Pearl Hacks 2017 brought women from all over the country to UNC-Chapel Hill in February. The event sought to address the gender imbalance in computer science and technology by providing resources and education and by building community among women in computer science.
Pearl Hacks, an annual 24-hour coding competition for women in high school and college, was held for the fourth time at UNC-Chapel Hill. Event organizers said that the number of participants this year was between 300 and 400, and many of those attendees were coding for the first time. In addition to high school and college students from around the state, participants came from schools all over the East Coast, including Virginia Tech, Georgia Tech, Maryland, Rutgers and NYU.
Founded in 2014 by computer science major Maegan Clawges as a way to support and encourage women interested in computer science, Pearl Hacks has inspired similar all-female hackathons around the country. Because the field is male-dominated, many women who enter computer science as students or professionals eventually leave for other disciplines. Women-focused events like Pearl Hacks give women the opportunity to enhance their skills and knowledge in a different environment while building lasting friendships with peers who will become their classmates and co-workers.
This year’s winning project, CrossBorder, is a blockchain-secured service to register refugees when they arrive in a new country. The service allows refugees to register their information and track checkpoints they reach as they immigrate, and an integrated feature automatically sets up a credit card in the user’s name, making it easier to send aid to individual groups of refugees in specific circumstances.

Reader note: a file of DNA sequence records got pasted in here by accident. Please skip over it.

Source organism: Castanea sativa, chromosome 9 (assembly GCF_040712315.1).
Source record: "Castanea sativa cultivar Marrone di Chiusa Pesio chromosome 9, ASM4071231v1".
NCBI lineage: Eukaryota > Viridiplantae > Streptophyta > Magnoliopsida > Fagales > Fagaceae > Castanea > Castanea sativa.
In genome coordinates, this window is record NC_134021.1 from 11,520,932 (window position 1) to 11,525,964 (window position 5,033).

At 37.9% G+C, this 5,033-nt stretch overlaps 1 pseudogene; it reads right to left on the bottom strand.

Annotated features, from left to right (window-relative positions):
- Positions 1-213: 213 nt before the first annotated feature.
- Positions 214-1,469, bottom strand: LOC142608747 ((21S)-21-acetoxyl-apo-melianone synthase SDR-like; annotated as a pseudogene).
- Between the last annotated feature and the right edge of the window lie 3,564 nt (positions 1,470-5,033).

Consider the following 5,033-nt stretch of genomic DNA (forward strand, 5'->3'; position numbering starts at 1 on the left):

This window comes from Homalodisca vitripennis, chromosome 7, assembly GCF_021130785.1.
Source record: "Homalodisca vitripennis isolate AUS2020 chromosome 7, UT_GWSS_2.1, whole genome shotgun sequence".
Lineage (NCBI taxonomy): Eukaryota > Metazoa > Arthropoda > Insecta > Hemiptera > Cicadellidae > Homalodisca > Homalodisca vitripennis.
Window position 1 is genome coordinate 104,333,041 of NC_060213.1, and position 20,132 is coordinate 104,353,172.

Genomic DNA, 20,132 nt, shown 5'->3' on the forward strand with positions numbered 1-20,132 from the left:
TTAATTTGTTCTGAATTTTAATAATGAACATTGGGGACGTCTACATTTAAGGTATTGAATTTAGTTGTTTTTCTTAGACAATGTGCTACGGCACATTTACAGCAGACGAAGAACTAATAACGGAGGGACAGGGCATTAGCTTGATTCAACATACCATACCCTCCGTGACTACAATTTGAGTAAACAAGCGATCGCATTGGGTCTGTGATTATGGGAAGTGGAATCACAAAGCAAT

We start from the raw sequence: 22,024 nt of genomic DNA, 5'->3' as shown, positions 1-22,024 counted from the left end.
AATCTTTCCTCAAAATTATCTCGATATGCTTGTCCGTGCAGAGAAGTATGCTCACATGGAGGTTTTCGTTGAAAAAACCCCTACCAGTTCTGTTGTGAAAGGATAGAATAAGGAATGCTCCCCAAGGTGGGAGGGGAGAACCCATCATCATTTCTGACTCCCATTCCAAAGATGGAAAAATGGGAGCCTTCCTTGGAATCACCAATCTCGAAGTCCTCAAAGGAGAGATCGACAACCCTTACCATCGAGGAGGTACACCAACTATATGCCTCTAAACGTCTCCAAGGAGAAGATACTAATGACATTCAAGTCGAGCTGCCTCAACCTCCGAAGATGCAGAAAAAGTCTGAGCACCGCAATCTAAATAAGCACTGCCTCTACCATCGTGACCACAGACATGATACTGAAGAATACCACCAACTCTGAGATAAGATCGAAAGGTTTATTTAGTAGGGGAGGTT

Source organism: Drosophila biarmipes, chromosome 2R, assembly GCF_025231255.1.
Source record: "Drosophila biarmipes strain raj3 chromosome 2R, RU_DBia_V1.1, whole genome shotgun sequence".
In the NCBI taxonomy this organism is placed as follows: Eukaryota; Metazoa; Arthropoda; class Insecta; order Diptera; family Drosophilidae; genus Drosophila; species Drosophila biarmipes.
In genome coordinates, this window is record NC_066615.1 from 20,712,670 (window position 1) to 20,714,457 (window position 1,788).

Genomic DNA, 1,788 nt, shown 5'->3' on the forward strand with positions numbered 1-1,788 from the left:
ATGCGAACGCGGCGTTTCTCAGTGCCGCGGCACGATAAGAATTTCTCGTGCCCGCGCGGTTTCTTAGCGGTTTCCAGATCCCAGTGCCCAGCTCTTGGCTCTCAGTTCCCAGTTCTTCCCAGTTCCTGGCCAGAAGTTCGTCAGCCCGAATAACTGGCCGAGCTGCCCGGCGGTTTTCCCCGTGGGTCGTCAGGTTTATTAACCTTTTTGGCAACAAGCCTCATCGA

Other impressive projects from the hackathon include vaLIVEtine, an app that alerts distracted mobile users of impending collisions with motor vehicles; encore, a mobile app for locating and paying street performers; ProBoKnow, a website to connect lawyers willing to work pro bono or at discounted rates with clients who need them and NiceType, a tool that detects negative comments on YouTube.
The event began with an opening ceremony at 10 a.m. on Saturday, February 11, and participants started hacking at 11 a.m. The weekend was full of non-hacking options, including icebreakers, a sponsor fair, tech talks and workshops. In addition to technical topics like programming languages, project management and wearable electronics, tech talks and workshops also covered life after college, diversity and inclusion in technology, and even how to win a hackathon.
Pearl Hacks 2017 was made possible by support from Capital One, Fidelity, Red Hat, Google, CapTech, Infusion, GE, SentryOne, Red Ventures, Samsung, RENCI, IBM, Ticketmaster, Make School, SAS, JPMorganChase & Co., Accenture, UnitedHealthGroup, Credit Suisse, Interactive Intelligence, Genesys, Optum, Esri, Innovate Carolina, Cisco and Deutschebank.
For more information about Pearl Hacks, please visit pearlhacks.com.